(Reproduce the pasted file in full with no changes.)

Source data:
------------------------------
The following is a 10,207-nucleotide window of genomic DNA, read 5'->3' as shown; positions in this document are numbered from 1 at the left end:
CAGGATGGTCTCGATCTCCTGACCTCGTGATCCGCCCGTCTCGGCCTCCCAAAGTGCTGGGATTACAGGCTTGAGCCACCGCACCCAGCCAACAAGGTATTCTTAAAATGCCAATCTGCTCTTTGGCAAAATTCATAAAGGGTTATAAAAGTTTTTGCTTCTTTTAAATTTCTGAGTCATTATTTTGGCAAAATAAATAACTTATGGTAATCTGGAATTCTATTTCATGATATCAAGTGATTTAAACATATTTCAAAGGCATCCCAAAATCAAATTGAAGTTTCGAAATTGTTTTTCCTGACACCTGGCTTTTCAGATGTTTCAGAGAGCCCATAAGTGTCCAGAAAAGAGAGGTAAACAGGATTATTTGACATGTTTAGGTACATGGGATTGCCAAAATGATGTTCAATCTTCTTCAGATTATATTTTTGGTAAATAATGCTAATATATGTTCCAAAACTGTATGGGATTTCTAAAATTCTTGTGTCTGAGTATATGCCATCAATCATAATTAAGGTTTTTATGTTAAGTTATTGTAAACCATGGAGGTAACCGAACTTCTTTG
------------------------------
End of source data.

The following is a 10,207-nucleotide window of genomic DNA, read 5'->3' as shown; positions in this document are numbered from 1 at the left end:
CAGGATGGTCTCGATCTCCTGACCTCGTGATCCGCCCGTCTCGGCCTCCCAAAGTGCTGGGATTACAGGCTTGAGCCACCGCACCCAGCCAACAAGGTATTCTTAAAATGCCAATCTGCTCTTTGGCAAAATTCATAAAGGGTTATAAAAGTTTTTGCTTCTTTTAAATTTCTGAGTCATTATTTTGGCAAAATAAATAACTTATGGTAATCTGGAATTCTATTTCATGATATCAAGTGATTTAAACATATTTCAAAGGCATCCCAAAATCAAATTGAAGTTTCGAAATTGTTTTTCCTGACACCTGGCTTTTCAGATGTTTCAGAGAGCCCATAAGTGTCCAGAAAAGAGAGGTAAACAGGATTATTTGACATGTTTAGGTACATGGGATTGCCAAAATGATGTTCAATCTTCTTCAGATTATATTTTTGGTAAATAATGCTAATATATGTTCCAAAACTGTATGGGATTTCTAAAATTCTTGTGTCTGAGTATATGCCATCAATCATAATTAAGGTTTTTATGTTAAGTTATTGTAAACCATGGAGGTAACCGAACTTCTTTG